In January 2007 I spent 12 days in Honduras where our team built a water tank for a small village in the mountains of Honduras – no electricity, no running water, just a plan and a lot of gusto. My shift was the second of 21 days for the entire project, so when I arrived the land was prepared and the form for the base slab was in place. The first attempt to poor concrete went sour trying to get the mix right. Fortunately, they were smart enough to experiment first. There were instructions on the bag but as is the reputation for the underdeveloped world, there was no suggested amount of water. Nulbi, our local construction manager, was familiar with the cement's quality and suggested a few adjustments. A couple of days after arriving, we were pouring concrete – 17 yards using 105 bags of cement, each bag got about 45 shovels of gravel and another 30 of sand. We did get some gas powered mixers from the regional government and a generator. It took 8 hours but it was done as dusk hit and there were a lot of happy faces; we all celebrated with coffee and a cake-like treat similar to corn bread. Nothing sweeter than a job well done!
This was something great about the experience as the project really falls under "Civil Engineering". Before leaving we had a workshop on mixing concrete and the chemical reactions and it's properties at different stages of the process. It was fun to learn about the other discipline. And it was great that I got to be a part of the pouring of the slab and that was that. CE students take a whole semester on concrete. That's the name of the class, "Concrete". Not very macho. In ME, we have "Turbo Machinery", "Aero-thermo Fluids Lab" and "Internal Combustion Engines"; things that make you grunt. They have other classes like "Steel" and "Transportation". I defer again to the way I differentiate between Civil and Mechanical: ME's make bombs, CE's make targets.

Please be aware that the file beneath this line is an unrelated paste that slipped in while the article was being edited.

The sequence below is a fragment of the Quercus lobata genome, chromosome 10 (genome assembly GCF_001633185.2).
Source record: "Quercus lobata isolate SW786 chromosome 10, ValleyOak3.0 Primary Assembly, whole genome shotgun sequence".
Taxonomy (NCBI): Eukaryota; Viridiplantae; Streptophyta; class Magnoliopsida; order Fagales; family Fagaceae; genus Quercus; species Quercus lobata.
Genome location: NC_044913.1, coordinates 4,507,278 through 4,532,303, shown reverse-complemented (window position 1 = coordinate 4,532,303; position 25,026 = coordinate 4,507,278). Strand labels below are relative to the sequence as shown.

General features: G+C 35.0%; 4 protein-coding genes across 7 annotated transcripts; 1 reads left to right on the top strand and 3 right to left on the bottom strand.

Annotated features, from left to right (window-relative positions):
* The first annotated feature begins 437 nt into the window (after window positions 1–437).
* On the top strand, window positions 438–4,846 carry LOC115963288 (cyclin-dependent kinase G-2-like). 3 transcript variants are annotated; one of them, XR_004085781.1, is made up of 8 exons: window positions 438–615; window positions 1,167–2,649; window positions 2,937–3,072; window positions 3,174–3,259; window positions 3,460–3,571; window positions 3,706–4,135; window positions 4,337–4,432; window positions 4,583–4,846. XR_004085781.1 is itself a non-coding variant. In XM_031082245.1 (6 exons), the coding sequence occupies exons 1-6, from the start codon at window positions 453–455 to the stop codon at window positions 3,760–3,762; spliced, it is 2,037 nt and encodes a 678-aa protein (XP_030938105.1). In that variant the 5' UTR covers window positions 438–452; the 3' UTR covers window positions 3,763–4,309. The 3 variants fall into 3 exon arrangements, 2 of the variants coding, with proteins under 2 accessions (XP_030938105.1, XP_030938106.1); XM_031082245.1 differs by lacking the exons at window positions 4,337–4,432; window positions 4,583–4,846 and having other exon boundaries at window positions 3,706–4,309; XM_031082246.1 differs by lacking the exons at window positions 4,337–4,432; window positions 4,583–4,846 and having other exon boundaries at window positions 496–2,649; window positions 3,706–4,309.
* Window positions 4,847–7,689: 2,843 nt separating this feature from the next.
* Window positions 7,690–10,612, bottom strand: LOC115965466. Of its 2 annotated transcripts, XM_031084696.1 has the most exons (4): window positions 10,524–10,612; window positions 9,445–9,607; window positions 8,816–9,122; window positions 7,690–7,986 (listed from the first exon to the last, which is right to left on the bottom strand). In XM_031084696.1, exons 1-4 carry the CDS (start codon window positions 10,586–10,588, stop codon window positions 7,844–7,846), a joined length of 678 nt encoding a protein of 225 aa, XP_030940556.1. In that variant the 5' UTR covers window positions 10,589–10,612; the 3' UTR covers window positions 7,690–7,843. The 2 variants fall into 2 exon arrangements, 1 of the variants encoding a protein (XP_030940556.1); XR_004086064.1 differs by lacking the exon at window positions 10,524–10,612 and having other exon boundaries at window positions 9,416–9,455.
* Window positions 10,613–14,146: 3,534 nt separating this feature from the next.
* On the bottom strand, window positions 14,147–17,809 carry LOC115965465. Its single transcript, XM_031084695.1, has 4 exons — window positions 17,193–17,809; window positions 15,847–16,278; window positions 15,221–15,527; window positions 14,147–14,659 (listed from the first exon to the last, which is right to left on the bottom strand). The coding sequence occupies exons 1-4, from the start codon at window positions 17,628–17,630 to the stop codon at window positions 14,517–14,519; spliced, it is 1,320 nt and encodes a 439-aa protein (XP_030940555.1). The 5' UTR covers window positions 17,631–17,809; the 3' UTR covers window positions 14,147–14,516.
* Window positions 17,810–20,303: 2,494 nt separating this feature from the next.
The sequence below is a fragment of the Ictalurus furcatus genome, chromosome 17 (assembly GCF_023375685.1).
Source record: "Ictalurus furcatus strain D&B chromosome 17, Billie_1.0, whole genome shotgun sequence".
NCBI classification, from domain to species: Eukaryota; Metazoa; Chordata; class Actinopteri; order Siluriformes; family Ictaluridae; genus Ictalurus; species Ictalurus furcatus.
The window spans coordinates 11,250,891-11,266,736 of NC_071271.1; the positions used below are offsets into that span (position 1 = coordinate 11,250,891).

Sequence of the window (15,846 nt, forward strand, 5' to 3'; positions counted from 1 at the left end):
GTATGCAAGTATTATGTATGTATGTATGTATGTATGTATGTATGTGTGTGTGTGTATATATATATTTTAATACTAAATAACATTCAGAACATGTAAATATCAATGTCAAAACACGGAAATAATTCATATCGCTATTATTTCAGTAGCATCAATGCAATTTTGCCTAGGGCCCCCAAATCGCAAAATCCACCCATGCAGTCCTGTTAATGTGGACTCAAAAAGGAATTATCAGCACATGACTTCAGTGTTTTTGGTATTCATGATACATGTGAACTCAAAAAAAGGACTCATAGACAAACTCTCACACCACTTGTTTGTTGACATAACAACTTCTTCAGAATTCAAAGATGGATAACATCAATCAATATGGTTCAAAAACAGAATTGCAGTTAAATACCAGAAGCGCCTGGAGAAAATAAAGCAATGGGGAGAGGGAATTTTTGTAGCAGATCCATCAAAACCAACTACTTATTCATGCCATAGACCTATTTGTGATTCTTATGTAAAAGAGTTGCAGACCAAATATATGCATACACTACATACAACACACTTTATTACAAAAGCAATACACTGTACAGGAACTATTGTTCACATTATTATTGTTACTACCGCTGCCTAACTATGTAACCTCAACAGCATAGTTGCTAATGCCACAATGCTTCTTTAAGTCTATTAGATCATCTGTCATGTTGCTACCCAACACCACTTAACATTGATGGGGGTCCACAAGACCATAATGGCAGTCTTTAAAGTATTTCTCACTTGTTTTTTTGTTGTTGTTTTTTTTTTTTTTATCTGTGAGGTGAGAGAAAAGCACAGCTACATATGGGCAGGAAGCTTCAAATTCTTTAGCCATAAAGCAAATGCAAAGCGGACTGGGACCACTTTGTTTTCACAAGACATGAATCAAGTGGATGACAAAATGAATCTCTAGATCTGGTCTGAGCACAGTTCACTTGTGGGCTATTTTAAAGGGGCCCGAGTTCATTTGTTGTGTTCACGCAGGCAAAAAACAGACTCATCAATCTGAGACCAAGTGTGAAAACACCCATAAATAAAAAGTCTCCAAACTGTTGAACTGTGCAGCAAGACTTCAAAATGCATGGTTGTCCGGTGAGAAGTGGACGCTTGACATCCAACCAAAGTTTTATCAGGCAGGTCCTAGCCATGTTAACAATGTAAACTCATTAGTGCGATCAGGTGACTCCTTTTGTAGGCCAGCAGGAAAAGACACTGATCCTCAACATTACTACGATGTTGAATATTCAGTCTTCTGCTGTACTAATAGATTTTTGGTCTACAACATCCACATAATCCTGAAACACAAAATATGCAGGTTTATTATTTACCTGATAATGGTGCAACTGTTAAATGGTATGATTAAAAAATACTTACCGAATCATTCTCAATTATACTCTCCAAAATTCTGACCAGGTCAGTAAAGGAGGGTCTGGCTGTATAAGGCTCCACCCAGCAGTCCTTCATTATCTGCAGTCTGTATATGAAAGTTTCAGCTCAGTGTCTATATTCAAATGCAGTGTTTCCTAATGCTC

While the concrete set I focused on carpentry – making the funnels for the filling grout and a jig for cutting spaces in the cinder blocks to place the rebar. Miguel and I moved 570 blocks in and out of the jig plus cutting them with the diamond blade. We got it down to just over 2 minutes per set of four and finished in a day and a half. I never knew there were so many muscles in my hands but they let me know they were there and that they were hurting! The walls went up, three blocks high per day. And at the end of the day, the reward was a cold shower. Some days it was wonderful.
Our team of young engineers bonded as well. It was great to be dancing bachata and seeing my colleagues doing the same atop the tank walls. A sign of a good crew is the number of inside jokes – we've got plenty. Those of me revolve around the emerald bag around my waist that seemed to have everything. Lots of years of traveling taught me well: crazy glue, shoe goo, med tape (no need for a band-aid, just slap on the med tape), inflatable pillow, small sewing kit, safety pins, hand sanitizer, but the biggest surprise was when I pulled out the Grey Poupon mustard. I like to travel but I don't like to rough it.
The last day when coming down the mountain, I caught up with Nulbi, which was nice as I couldn't find him when I was saying goodbyes. I offered him a ride; we got to talking and we pulled over for a drink to chat some more. He said he had to leave the sight earlier to shed a few tears. Nulbi loves water projects like ours and this was his 7th or so. Every time he finishes and sees the impact on the village, especially on the working life for the women, he feels inspired to do another. He mentioned he got a call for another job the day before. Business is good.
Our team will go back to inspect the final work in April. The locals will put a roof on the tank, shore up the dam at the spring, and lay the piping from the spring to the tank and from the tank to the homes. We will also conduct more tests on the water. From samples so far the spring is quite clean. Just getting the villagers to 100% consumption from the spring (eliminating usage from nearby brooks) should dramatically reduce intestinal and skin diseases. Workshops have been prepared on maintenance, composting, hygiene, etc. I'm also hoping to dance a little bachata with the villagers at the inauguration.
And so as my first blog I chose this one as it represents so much of me and the steps forward during this transitional period in my life.